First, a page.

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Upgrading from V6 to V7

Changes

New documentation site

Please give me your feedback as github issues/pull requests. It feels like a big improvement to me. Hopefully fetch-mock users think the same. http://www.wheresrhys.co.uk/fetch-mock/

Teardown methods names have changed

To keep the library in line with sinon, the most popular mocking libarry in the js ecosystem, a few method names & behaviours have been changed

  • reset() now resets both call history and the mocking behaviour of fetch-mock - It's a complete teardown of the mocks that have been set up. restore() has been kept as an alias for this method
  • resetHistory() now removes call history. Any previous uses of reset() shodul be replaced with resetHistory()
  • resetBehavior() is a new method which removes mocking behaviour without resetting call history

throws option now rejects a Promise

A regression was introduced in v6 whereby the throws option would throw an uncaught error. The fetch api catches all its internal errors and returns a rejected Promise in every case, so this change has been reverted to be more useful for mocking typical fetch errors.

sendAsJson and includeContentLength options have moved

These shoudl no longer be set on the second - response - argument of .mock(), but on the third - options - argument

Responses are wrapped in an ES Proxy

This is to enable a more powerful flush() method, able to wait for asynchronous resolution of response methods such as .json() and .text(). flush(true) will resolve only when Promises returnes by any response methods called before flush() have resolved

Supports resolving dots in urls

As resolving ../ and ./ as relative paths is speced url behaviour, fetch-mock has been updated to also do this resolution when matching urls. URLs are normalised before any matchers try to match against them as, to the fetch api, http://thing/decoy/../quarry is indistinguishable from http://thing/quarry, so it would make no sense to allow different mocking based on which variant is used.

Agnostic as to whether hosts have a trailing slash or not

A side-effect of the above normalisation - using whatwg-url - is that fetch-mock is no longer able to distinguish between pathless URLs which do/do not end in a trailing slash i.e. http://thing behaves exactly the same as http://thing/ when used in any of the library's APIs, and any mocks that match one will match the other. As mentioned above, URL normalization happens before any matching is attempted.

Request instances are normalized early to [url, options] pairs

The fetch api can be called with either a Request object or a url with an options object. To make the library easier to maintain and its APIs - in particular the call inspecting APIs such as called() - agnostic as to how fetch was called, Request objects are normalised early into url, options pairs. So the fetch args returned by calls() will always be of the form [url, options] even if fetch was called with a Request object. The original Request object is still provided as a request property on the [url, opts] array in case it is needed.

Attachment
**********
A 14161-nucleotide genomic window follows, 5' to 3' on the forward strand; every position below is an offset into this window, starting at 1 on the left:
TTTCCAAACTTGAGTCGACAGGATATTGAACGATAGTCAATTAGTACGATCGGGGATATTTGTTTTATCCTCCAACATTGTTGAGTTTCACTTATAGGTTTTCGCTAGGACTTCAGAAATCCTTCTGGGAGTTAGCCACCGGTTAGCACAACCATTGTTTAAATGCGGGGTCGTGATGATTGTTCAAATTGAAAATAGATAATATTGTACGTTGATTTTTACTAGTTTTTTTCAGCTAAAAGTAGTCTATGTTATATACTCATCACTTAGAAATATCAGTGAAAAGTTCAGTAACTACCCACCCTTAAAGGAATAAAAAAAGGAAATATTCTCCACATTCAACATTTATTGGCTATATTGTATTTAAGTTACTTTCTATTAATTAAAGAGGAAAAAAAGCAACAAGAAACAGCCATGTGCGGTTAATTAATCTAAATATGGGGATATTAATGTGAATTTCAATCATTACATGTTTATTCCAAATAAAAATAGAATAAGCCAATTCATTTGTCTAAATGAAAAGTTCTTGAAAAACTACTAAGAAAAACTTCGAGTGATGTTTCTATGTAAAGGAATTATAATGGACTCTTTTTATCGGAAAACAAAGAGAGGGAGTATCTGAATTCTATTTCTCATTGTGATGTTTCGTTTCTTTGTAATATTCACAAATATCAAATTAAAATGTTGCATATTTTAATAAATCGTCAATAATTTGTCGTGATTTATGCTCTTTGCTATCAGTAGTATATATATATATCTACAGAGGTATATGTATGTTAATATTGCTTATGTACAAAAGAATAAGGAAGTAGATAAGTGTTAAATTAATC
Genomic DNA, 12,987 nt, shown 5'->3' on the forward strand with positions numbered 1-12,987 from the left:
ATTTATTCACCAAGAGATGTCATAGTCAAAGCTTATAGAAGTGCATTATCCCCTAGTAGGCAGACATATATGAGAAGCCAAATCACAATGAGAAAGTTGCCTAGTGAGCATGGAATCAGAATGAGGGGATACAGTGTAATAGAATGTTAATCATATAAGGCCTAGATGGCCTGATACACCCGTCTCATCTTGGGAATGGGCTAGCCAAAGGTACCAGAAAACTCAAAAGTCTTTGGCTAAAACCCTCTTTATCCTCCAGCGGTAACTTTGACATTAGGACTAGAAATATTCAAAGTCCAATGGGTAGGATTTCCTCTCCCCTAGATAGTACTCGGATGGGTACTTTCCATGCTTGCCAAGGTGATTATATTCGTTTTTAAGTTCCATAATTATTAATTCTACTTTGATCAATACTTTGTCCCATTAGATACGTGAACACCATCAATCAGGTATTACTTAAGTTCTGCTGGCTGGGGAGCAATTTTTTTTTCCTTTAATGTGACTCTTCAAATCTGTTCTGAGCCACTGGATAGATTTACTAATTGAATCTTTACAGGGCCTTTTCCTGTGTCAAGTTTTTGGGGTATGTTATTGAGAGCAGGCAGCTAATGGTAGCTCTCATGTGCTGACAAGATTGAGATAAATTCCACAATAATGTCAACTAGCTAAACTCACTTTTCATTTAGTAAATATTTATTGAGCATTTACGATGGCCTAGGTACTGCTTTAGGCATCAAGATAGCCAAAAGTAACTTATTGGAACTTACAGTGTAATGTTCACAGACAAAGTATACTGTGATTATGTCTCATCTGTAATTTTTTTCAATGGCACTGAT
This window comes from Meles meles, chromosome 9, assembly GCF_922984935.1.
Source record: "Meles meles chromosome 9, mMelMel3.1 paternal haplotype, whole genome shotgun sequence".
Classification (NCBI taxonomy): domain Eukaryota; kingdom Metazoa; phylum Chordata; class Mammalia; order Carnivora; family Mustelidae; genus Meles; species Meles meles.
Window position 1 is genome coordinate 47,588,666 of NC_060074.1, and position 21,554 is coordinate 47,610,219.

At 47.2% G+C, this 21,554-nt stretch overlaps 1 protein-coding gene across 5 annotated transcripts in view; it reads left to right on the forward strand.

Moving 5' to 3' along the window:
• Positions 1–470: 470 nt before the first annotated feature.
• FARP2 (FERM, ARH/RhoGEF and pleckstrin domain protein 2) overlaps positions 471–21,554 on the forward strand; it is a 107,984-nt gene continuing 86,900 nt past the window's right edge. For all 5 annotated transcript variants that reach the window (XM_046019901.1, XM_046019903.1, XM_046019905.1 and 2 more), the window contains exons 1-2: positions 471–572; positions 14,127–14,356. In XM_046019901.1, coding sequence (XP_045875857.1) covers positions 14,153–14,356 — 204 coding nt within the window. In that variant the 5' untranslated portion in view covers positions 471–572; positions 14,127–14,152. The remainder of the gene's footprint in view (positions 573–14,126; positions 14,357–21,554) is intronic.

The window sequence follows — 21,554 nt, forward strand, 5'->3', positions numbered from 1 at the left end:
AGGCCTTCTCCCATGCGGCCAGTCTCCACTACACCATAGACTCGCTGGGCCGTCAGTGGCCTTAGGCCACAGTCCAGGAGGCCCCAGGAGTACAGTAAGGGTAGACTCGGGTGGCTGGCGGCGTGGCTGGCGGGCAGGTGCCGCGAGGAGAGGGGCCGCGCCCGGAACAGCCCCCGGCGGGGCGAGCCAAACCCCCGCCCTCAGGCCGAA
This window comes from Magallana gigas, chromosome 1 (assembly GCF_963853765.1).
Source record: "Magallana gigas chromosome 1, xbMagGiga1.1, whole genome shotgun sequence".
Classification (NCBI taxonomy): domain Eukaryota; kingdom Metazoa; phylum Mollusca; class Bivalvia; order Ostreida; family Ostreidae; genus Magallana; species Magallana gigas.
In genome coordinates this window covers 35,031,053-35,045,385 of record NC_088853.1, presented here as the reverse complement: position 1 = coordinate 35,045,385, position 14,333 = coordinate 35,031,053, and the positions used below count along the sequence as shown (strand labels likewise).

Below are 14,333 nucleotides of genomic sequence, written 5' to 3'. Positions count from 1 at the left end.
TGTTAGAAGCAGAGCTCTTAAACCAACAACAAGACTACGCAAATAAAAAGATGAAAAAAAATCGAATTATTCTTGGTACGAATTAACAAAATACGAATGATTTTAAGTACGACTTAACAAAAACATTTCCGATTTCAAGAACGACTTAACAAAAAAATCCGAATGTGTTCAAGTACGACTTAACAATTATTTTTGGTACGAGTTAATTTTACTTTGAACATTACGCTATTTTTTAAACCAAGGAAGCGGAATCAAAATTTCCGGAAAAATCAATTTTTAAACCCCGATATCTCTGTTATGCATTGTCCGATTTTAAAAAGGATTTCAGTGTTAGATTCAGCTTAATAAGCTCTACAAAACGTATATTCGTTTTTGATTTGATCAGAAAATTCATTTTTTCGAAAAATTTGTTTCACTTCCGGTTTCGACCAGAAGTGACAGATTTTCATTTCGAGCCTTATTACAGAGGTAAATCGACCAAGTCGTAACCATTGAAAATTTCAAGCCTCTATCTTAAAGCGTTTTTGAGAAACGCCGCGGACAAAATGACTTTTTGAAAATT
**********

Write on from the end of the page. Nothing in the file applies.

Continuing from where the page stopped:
Exporting as property

fetch-mock now has a property fetchMock, which means the libarry can be imported using any of the below

const fetchMock = require('fetch-mock');
const fetchMock = require('fetch-mock').fetchMock;
const { fetchMock } = require('fetch-mock');

The reason for this should become clear in the next point

Adds MATCHED and UNMATCHED constants

The inspection APIs e.g. calls() can be passed true or false to return matched/unmatched calls respectively. To aid with more comprehensible code, fetchMock now exports MATCHED and UNMATCHED constants, equal to true and false. Using true or false still works, but I'd recommend using the constants. Compare the readbility of the following:

const { fetchMock, MATCHED, UNMATCHED } = require('fetch-mock');

fetchMock.called(true);
fetchMock.called(MATCHED);

Able to match requests based on the path of the url

fetchMock.mock('path:/apples/pears') Will match any url whose path part is /apples/pears

done(filter) no longer filterable by method

This added a lot of complexity to the source code. Users who were using this feature are encouraged to give names to routes handling different methods and filter using those names

e.g. before

fetchMock
	.getOnce('http://route/form', 200)
	.postOnce('http://route/form', 201)

fetchMock.done('http://route/form', 'post')

after

fetchMock
	.getOnce('http://route/form', 200, {name: 'get-form'})
	.postOnce('http://route/form', 201, {name: 'post-form'})

fetchMock.done('post-form')

More powerful inspection filtering

Previously, any filter passed in to calls(filter) etc... would always be converted to a string and then be used to lookup whether any fetch calls had been handled by a route matcher that also had the same toString() value. This is still the case, but if no calls match, then the filter will be converted into an on the fly route matcher, which is then used to filter the list of calls that were handled by fetch. This means e.g. you can use any regex or glob to filter the calls.

Read more in the filtering docs

Example

fetchMock.mock('*', 200);
await fetch('/main-course/lasagne', {
	method: 'POST',
	headers: { discount: true }
});
await fetch('/main-course/bolognaise');

fetchMock.called(/l.+gne/); // true
fetchMock.called('glob:/*/lasagne', { method: 'post' }); // true
fetchMock.called((url, options) => options.headers.discount); // true
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